Breastfeeding isn’t an option for everyone. However, if you’re able to breastfeed, it might reduce your breast cancer risk.
Birth control medication and hormone replacement therapy( HRT) after menopause are common, but they can have risks. Some research links birth control and HRT to an increased risk of breast cancer. However, in many cases, the benefits of birth control or hormone replacement therapy far outweigh the small increase in breast cancer risk.
It’s a good idea to talk with your doctor about these treatment options and your risk of breast cancer. If you’re already at high risk, they might be able to recommend other options or lower your dose.
Your family history of breast cancer is one of the most important risk factors. It’s helpful to know if anyone in your family has ever had breast cancer or any other type of cancer. This includes parents, siblings, aunts, uncles, cousins, and grandparents.
If breast cancer runs in your family, it’s a good idea to get tested for inherited changes to the BRCA1 and BRCA2 genes. Knowing this information and talking about it with your doctor is the first step in making a prevention plan. Your doctor can recommend screenings, lifestyle adjustments, and more, to help reduce your risk.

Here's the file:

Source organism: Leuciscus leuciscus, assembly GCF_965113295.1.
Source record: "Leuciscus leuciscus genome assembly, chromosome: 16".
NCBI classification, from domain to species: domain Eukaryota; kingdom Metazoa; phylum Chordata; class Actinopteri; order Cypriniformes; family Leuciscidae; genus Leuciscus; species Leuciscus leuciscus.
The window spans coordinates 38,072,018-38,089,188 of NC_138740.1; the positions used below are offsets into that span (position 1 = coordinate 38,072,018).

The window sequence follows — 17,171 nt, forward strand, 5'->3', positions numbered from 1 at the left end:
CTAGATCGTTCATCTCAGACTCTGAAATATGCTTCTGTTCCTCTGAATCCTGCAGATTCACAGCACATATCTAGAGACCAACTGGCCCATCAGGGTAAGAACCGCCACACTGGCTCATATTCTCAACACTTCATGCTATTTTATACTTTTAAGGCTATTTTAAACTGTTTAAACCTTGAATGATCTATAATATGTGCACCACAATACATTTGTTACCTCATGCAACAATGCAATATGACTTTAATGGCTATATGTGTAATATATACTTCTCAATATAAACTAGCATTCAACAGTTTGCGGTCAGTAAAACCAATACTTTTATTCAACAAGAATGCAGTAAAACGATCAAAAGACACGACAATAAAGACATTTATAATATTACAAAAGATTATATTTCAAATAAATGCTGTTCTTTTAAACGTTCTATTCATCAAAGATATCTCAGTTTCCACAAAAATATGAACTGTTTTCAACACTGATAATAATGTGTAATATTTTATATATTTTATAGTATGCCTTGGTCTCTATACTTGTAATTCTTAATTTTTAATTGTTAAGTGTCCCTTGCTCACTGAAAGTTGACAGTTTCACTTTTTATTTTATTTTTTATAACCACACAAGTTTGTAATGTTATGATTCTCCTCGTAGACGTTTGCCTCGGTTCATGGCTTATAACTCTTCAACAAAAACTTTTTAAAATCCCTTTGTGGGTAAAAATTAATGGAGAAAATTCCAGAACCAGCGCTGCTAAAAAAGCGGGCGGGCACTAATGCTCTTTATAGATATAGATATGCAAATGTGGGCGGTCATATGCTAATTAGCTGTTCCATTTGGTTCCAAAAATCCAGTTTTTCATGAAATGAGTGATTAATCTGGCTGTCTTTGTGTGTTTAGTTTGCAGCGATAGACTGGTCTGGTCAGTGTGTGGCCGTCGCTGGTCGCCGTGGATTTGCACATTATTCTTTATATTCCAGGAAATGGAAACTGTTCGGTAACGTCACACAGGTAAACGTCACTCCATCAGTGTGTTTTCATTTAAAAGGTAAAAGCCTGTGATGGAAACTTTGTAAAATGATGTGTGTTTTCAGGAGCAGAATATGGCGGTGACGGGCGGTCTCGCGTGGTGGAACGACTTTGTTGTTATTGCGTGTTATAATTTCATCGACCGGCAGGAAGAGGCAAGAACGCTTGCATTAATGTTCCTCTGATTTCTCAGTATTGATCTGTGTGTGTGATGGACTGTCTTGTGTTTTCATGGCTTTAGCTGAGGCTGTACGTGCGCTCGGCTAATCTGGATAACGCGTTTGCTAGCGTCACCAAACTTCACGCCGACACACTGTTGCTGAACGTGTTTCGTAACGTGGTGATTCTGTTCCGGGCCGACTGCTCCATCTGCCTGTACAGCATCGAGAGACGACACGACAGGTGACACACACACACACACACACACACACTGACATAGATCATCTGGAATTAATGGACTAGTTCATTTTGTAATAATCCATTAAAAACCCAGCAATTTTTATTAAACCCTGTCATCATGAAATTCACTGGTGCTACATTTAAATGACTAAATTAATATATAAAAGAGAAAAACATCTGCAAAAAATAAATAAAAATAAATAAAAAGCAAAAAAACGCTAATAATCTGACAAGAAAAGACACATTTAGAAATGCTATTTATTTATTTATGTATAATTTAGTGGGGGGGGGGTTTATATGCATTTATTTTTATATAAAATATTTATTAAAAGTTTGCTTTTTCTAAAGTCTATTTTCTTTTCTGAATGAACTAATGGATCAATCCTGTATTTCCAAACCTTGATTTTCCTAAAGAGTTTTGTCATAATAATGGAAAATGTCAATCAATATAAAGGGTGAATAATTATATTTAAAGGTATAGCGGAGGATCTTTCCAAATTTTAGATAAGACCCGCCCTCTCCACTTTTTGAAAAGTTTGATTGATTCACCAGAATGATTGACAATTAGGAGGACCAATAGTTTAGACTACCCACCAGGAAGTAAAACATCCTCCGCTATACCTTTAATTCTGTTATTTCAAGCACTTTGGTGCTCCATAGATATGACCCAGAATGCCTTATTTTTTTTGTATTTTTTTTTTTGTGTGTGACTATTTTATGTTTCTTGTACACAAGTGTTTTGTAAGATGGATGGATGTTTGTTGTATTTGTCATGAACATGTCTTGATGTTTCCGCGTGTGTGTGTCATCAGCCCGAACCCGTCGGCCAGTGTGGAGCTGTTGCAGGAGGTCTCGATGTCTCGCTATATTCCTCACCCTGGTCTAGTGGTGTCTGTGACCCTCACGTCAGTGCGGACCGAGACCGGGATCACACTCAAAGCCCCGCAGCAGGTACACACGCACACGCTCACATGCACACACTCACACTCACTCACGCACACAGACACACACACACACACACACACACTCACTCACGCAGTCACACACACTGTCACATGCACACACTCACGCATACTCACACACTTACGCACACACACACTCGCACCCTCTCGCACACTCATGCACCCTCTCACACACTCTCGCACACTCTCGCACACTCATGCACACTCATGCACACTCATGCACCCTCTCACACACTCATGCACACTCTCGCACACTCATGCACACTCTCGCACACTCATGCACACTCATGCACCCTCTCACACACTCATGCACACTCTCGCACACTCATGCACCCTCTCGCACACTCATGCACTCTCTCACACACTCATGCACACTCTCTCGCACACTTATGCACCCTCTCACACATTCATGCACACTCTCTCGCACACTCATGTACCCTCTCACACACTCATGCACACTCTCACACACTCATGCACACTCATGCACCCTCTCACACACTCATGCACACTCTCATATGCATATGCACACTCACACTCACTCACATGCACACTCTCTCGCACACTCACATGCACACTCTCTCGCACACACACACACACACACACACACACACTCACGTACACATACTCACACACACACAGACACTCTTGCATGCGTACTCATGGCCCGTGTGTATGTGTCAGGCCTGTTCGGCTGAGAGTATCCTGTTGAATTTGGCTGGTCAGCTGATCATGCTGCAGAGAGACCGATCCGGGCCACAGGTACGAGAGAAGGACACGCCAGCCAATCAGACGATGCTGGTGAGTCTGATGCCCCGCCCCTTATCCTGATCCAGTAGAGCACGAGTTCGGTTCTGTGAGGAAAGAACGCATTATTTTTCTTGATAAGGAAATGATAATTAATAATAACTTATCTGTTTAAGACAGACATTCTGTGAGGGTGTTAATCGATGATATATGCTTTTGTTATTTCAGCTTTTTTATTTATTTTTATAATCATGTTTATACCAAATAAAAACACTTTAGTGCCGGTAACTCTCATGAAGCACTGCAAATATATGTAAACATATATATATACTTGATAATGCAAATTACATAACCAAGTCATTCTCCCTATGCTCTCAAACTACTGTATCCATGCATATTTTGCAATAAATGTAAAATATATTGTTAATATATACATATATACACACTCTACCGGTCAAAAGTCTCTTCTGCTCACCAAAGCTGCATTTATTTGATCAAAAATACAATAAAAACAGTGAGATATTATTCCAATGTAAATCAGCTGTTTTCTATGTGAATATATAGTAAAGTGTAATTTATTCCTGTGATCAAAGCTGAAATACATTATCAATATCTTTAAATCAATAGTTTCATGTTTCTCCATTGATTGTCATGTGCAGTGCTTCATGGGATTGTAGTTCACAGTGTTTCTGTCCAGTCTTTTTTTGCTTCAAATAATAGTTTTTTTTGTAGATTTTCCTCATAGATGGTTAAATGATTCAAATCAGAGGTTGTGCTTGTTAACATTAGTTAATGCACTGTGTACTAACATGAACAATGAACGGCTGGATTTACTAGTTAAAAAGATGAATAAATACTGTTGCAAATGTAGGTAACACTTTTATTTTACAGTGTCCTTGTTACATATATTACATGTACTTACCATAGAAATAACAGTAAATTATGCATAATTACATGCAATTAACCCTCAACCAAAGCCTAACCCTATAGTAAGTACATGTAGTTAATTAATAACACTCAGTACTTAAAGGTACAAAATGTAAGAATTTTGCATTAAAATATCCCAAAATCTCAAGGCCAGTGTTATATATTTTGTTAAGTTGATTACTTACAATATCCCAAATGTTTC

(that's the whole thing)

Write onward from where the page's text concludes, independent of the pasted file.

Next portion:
Your personal risk is a combination of risk factors, such as having the BRCA1 and BRCA2 genes, having a family history of breast cancer, having dense breast tissue, and having a previous breast cancer diagnosis.
If your personal risk is high, you and your doctor can discuss ways to reduce your risk. This might include medications, increased screenings, preventive breast removal surgery, or ovary removal surgery.
Following regular screening guidelines is one of the best ways to help reduce your risk of breast cancer. Mammograms can catch abnormalities in breast tissue early and can find cancer before signs and symptoms appear.
- women with a high breast cancer risk talk with their doctor about often screening is needed
- Women over 40 receive annual screenings if they choose
- women between 45 and 54 receive an annual screening
- women over 55 receive screenings every 2 years for as long as they remain healthy
Being aware of the symptoms of breast cancer is another important way you can take control of your risk of breast cancer. By knowing the symptoms, you can monitor yourself at home and report any changes to your doctor. This can help detect cancer in its early stages.
Breast cancer symptoms
Symptoms of breast cancer include:
- a new lump that can be felt in the breast tissue
- swelling in the breast tissue
- breast pain
- nipple pain
- breast skin dimpling
- nipples turning inward
- nipple discharge
- skin on the breast or nipples that is red, dry, or flaking
- swollen lymph nodes near the collarbone or underarm